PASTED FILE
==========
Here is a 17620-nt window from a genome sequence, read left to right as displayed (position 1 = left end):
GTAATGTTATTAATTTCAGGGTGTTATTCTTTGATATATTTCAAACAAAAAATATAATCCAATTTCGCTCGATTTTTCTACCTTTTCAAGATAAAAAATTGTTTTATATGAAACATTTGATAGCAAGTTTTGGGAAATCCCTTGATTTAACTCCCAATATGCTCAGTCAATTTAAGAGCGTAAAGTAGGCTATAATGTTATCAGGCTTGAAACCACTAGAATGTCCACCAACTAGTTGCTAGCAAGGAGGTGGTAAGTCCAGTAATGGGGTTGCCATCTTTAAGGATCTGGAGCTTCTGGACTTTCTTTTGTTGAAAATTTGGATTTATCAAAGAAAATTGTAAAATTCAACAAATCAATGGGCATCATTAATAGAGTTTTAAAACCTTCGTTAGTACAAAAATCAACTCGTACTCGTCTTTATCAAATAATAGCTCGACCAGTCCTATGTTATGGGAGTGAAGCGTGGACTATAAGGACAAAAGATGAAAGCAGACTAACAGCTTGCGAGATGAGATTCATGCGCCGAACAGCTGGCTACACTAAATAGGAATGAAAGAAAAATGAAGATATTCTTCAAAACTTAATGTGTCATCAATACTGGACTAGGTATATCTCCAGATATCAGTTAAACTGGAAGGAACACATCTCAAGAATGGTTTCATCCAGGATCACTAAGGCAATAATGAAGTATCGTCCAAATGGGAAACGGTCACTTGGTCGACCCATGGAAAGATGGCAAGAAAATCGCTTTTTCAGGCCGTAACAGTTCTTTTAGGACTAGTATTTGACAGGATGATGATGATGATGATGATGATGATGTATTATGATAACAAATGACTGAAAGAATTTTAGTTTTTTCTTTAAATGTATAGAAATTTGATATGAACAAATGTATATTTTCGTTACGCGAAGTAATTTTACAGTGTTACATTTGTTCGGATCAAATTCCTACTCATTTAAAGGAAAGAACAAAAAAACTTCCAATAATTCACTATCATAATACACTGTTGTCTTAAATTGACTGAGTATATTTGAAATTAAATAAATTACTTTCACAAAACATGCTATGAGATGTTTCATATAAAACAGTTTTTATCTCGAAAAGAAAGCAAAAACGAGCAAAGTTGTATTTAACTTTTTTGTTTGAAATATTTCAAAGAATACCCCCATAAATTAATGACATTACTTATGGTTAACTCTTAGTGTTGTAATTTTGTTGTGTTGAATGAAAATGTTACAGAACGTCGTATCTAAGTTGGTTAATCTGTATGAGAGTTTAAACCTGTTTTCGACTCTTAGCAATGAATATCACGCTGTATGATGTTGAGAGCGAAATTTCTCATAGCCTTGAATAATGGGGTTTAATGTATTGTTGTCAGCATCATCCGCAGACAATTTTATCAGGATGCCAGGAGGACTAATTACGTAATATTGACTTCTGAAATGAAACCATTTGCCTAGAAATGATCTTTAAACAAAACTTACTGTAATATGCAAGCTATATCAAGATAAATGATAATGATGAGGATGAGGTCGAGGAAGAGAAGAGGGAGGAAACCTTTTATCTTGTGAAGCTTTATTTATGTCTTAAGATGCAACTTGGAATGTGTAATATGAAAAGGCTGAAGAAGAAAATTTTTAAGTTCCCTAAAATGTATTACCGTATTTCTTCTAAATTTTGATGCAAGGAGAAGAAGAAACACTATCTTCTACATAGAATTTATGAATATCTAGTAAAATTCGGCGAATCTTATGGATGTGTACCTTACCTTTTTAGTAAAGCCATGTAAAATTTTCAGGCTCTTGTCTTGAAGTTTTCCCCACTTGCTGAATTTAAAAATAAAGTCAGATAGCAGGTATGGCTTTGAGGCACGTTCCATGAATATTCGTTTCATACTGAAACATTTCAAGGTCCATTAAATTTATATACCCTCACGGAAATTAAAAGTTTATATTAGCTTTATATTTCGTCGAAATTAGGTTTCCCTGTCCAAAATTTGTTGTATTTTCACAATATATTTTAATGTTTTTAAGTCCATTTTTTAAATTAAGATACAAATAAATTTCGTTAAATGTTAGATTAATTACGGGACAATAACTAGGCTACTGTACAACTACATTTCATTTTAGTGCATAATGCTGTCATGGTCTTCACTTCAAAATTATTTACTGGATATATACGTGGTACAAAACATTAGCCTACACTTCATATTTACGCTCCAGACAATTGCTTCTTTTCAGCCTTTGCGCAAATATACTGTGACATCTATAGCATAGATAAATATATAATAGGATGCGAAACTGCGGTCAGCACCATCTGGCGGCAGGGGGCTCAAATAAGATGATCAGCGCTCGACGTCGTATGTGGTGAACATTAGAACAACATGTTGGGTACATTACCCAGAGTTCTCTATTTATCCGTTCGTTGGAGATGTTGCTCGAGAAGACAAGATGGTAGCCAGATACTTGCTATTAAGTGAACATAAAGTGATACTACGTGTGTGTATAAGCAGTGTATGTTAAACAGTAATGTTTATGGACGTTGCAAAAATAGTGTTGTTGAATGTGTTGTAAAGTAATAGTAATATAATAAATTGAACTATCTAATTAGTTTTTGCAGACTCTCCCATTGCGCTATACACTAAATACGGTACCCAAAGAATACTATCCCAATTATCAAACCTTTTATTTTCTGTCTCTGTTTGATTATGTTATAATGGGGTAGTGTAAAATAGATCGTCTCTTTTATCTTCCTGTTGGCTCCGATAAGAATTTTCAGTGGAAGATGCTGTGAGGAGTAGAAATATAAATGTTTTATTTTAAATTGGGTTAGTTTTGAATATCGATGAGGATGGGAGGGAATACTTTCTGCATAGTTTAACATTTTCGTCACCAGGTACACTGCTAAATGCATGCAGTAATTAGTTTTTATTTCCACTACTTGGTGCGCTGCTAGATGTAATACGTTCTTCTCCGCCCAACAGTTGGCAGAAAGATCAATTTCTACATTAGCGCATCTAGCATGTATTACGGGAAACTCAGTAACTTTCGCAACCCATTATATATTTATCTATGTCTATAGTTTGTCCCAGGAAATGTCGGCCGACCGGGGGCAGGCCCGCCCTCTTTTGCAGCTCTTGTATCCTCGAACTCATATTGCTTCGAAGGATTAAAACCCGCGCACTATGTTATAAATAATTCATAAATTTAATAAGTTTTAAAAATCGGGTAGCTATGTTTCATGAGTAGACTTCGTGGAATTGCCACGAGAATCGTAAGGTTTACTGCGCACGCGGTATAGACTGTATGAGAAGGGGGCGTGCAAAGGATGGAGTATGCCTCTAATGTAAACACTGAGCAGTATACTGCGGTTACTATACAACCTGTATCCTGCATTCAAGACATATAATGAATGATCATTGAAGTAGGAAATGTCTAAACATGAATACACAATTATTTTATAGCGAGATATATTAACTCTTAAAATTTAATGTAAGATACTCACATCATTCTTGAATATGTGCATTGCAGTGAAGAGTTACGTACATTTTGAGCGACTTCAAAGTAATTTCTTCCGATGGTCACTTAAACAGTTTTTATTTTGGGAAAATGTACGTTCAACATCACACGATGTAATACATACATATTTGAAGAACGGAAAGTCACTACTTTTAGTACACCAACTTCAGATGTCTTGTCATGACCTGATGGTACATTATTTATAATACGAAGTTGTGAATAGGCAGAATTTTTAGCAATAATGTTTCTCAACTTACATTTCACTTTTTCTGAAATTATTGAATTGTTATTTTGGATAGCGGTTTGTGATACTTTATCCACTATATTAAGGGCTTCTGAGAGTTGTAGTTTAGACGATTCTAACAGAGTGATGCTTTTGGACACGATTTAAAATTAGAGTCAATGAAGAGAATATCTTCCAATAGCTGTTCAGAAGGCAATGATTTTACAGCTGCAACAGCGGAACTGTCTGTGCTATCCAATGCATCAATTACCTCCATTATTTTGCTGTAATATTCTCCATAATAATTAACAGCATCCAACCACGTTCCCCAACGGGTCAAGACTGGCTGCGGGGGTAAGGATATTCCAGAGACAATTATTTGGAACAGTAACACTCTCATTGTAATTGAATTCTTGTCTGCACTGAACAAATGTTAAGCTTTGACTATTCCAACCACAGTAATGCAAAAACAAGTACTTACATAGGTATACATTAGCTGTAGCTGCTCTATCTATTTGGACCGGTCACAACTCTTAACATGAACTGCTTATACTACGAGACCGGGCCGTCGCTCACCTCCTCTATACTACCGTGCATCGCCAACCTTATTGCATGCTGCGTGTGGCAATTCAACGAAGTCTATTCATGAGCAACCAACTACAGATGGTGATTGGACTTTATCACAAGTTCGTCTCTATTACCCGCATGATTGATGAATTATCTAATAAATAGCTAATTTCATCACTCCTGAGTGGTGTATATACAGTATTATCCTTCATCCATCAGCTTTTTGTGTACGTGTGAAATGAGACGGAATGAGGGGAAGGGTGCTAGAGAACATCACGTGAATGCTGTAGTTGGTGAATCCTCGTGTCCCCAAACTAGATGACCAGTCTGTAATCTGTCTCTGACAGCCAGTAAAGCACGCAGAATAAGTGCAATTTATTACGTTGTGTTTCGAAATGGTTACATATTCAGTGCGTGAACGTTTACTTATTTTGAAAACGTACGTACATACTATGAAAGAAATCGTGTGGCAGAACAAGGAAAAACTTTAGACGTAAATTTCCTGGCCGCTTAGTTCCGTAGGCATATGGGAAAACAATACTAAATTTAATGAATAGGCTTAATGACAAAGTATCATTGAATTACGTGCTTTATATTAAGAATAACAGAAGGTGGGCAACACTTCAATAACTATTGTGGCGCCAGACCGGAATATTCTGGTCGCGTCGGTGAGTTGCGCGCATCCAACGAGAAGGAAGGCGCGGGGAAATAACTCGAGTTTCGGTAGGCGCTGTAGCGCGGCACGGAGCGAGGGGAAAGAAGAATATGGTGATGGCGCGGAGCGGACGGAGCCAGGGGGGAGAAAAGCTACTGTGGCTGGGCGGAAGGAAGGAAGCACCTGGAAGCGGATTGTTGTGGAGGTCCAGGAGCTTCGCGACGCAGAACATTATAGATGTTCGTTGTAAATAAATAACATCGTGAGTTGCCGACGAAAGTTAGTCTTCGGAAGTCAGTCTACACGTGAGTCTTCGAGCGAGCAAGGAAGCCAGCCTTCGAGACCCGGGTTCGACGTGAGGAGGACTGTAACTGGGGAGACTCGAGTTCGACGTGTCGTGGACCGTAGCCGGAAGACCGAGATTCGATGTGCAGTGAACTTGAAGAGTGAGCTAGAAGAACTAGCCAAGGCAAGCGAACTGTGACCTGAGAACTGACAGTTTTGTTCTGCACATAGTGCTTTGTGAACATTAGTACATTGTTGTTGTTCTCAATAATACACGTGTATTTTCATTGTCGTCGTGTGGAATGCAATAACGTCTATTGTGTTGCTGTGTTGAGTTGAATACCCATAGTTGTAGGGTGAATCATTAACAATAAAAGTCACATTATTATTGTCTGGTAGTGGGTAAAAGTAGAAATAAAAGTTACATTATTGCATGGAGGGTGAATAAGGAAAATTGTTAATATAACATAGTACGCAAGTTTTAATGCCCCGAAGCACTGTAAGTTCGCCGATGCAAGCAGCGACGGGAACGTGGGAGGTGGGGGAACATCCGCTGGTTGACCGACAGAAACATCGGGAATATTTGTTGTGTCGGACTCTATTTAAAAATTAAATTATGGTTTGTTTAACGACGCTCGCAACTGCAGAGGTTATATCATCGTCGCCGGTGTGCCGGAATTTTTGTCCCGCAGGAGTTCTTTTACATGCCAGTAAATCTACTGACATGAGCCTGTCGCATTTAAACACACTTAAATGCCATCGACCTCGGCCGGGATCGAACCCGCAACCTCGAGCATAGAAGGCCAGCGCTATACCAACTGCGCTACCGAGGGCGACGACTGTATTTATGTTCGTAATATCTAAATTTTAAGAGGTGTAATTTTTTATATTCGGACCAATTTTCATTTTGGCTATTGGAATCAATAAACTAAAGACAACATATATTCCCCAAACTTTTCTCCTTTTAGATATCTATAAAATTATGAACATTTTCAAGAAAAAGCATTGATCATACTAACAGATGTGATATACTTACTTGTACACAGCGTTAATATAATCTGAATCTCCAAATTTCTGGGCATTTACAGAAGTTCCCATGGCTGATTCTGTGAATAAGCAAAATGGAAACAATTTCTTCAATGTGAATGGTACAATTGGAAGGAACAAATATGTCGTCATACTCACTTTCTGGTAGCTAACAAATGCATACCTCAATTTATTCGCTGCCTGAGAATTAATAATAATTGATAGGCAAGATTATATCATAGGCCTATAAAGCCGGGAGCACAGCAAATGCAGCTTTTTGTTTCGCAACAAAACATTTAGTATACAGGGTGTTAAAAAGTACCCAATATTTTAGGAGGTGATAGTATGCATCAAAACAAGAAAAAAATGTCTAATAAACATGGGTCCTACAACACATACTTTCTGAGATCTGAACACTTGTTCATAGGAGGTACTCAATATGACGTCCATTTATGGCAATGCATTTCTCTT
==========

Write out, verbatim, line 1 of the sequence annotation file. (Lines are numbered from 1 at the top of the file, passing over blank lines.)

Here is a 17620-nt window from a genome sequence, read left to right as displayed (position 1 = left end):